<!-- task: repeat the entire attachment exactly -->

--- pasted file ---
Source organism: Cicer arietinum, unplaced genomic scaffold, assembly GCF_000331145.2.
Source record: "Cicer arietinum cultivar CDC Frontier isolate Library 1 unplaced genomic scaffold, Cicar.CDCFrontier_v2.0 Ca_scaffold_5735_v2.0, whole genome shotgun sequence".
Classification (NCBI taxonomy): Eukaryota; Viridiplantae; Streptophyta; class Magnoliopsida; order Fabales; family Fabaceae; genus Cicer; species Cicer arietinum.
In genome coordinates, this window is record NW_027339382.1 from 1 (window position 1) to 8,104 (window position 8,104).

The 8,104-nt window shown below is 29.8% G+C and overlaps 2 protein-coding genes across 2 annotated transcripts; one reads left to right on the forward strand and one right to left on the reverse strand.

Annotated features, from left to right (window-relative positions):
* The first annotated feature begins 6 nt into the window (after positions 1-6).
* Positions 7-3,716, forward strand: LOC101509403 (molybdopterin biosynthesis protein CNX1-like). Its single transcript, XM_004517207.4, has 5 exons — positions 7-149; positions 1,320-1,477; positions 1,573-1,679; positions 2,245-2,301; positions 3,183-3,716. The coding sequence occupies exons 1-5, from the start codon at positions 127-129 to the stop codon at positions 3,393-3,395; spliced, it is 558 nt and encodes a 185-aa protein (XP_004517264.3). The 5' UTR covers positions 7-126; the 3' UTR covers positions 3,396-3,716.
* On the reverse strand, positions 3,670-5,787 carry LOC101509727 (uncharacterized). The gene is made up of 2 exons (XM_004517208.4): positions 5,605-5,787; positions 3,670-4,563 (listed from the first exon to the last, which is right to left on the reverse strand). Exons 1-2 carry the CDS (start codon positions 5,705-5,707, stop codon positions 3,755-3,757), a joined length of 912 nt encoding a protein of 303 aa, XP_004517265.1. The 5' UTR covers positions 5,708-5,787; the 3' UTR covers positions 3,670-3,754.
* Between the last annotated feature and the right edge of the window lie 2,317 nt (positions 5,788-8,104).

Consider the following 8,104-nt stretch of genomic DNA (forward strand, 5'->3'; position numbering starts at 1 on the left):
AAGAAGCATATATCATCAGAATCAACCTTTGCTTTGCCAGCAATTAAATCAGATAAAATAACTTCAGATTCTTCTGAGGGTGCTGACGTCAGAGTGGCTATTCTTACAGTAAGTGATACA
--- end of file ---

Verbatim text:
Source organism: Cicer arietinum, unplaced genomic scaffold, assembly GCF_000331145.2.
Source record: "Cicer arietinum cultivar CDC Frontier isolate Library 1 unplaced genomic scaffold, Cicar.CDCFrontier_v2.0 Ca_scaffold_5735_v2.0, whole genome shotgun sequence".
Classification (NCBI taxonomy): Eukaryota; Viridiplantae; Streptophyta; class Magnoliopsida; order Fabales; family Fabaceae; genus Cicer; species Cicer arietinum.
In genome coordinates, this window is record NW_027339382.1 from 1 (window position 1) to 8,104 (window position 8,104).

The 8,104-nt window shown below is 29.8% G+C and overlaps 2 protein-coding genes across 2 annotated transcripts; one reads left to right on the forward strand and one right to left on the reverse strand.

Annotated features, from left to right (window-relative positions):
* The first annotated feature begins 6 nt into the window (after positions 1-6).
* Positions 7-3,716, forward strand: LOC101509403 (molybdopterin biosynthesis protein CNX1-like). Its single transcript, XM_004517207.4, has 5 exons — positions 7-149; positions 1,320-1,477; positions 1,573-1,679; positions 2,245-2,301; positions 3,183-3,716. The coding sequence occupies exons 1-5, from the start codon at positions 127-129 to the stop codon at positions 3,393-3,395; spliced, it is 558 nt and encodes a 185-aa protein (XP_004517264.3). The 5' UTR covers positions 7-126; the 3' UTR covers positions 3,396-3,716.
* On the reverse strand, positions 3,670-5,787 carry LOC101509727 (uncharacterized). The gene is made up of 2 exons (XM_004517208.4): positions 5,605-5,787; positions 3,670-4,563 (listed from the first exon to the last, which is right to left on the reverse strand). Exons 1-2 carry the CDS (start codon positions 5,705-5,707, stop codon positions 3,755-3,757), a joined length of 912 nt encoding a protein of 303 aa, XP_004517265.1. The 5' UTR covers positions 5,708-5,787; the 3' UTR covers positions 3,670-3,754.
* Between the last annotated feature and the right edge of the window lie 2,317 nt (positions 5,788-8,104).

Consider the following 8,104-nt stretch of genomic DNA (forward strand, 5'->3'; position numbering starts at 1 on the left):
AAGAAGCATATATCATCAGAATCAACCTTTGCTTTGCCAGCAATTAAATCAGATAAAATAACTTCAGATTCTTCTGAGGGTGCTGACGTCAGAGTGGCTATTCTTACAGTAAGTGATACA